Tips to help first-year law students in their first year of university

February 28th, 2022

Legal practitioner and founder of Legal Eagles SA, Wela Mlokoti, compiled a list of tips for first-year law students.

De Rebus news reporter, Kgomotso Ramotsho spoke to legal practitioner and founder of Legal Eagles SA, Wela Mlokoti. As an admitted attorney with an LLB from the University of Cape Town and an LLM from Duke University, Ms Mlokoti has given some tips to first-year law students, to assist them to become the best legal practitioners they can be, making sure that they pass their studies.

Ms Mlokiti compiled the following tips for first-year law students:

  • Speak to a second-year student: The best insights you can get on classes are from the students who just completed their first year of studies. Seek out a second-year student and ask about lectures, the course load, and which courses to look out for, what the lecturers are like, and any additional ‘hacks’ that are commonly used by students to make student life easier. The more information you have, the better you can prepare.
  • Do the reading: You will derive the most benefit from your lectures if you attend them and do so by being prepared. Doing the prescribed reading allows you to participate in class and identify gaps in your understanding of the material early.
  • Create a study plan: Falling behind in law school is easy because it entails an enormous amount of reading. Plan your days in advance and ensure that you set aside time to study. The easiest way to do this is to treat law school like a full-time job. Get to campus at 9 am every morning and when you do not have lectures, ensure that you are in the library studying.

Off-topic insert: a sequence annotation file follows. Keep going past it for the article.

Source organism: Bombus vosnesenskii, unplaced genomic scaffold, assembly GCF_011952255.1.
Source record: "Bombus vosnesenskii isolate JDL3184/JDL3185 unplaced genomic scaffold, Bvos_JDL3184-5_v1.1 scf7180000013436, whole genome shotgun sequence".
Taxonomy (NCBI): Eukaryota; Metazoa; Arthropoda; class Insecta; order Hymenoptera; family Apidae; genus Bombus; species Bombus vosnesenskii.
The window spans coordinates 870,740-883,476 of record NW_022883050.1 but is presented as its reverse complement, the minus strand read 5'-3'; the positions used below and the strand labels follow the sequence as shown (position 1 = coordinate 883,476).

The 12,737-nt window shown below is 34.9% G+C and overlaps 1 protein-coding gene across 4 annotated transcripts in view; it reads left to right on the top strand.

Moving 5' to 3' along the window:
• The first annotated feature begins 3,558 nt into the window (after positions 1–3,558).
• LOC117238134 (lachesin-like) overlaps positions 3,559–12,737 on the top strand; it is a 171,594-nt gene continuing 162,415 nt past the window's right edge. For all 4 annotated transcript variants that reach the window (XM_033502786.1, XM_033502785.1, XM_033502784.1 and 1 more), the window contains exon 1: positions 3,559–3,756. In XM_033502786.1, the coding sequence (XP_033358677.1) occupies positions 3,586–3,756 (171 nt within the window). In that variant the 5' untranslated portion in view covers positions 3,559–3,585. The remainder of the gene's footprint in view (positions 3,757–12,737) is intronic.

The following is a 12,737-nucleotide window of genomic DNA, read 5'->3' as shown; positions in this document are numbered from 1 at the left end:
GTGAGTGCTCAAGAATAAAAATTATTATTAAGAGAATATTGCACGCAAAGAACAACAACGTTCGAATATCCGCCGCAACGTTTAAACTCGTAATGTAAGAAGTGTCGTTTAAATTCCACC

• Make course outlines: Once you have received your syllabus, use it as a basis for your summaries for the entire course in each subject. Over the course of the semester, fill it in with your lecture notes and where necessary, additional information from your textbooks.
  • Buy second-hand textbooks: Law textbooks can be very expensive, but these costs can often be reduced if you buy second-hand textbooks. Ask your faculty office where you can buy second-hand textbooks and if the editions are different, you can access any missing content by borrowing the book from the library and making notes of the relevant section/s.
  • Consider forming a study group: Forming a study group can help you keep up with the course load and stay aware of any announcements or changes in the faculty. Reach out to your classmates and consider forming a group where you can share notes and discuss course content.
  • Spend time in the library: Commit to working in the library during the day when you do not have classes as this will help you establish a study routine and develop discipline. Set yourself up for success from day one.
  • Go to consultation hours: Do not wait for tests and examinations to attend your professor’s office. By then, time will be limited as many other students will also likely be attending the office hours more frequently. Keep up with your work and regularly ask your professor questions on the course material.
  • Get help if you need it: Do not make the mistake of failing a test and quietly studying harder. As soon as there is a problem, go to your lecturer to discuss the gaps in your understanding and how best you can navigate the course going further.
  • Manage your stress: Law school is notoriously stressful. Prioritise your mental health.

Kgomotso Ramotsho Cert Journ (Boston) Cert Photography (Vega) is the news reporter at De Rebus.

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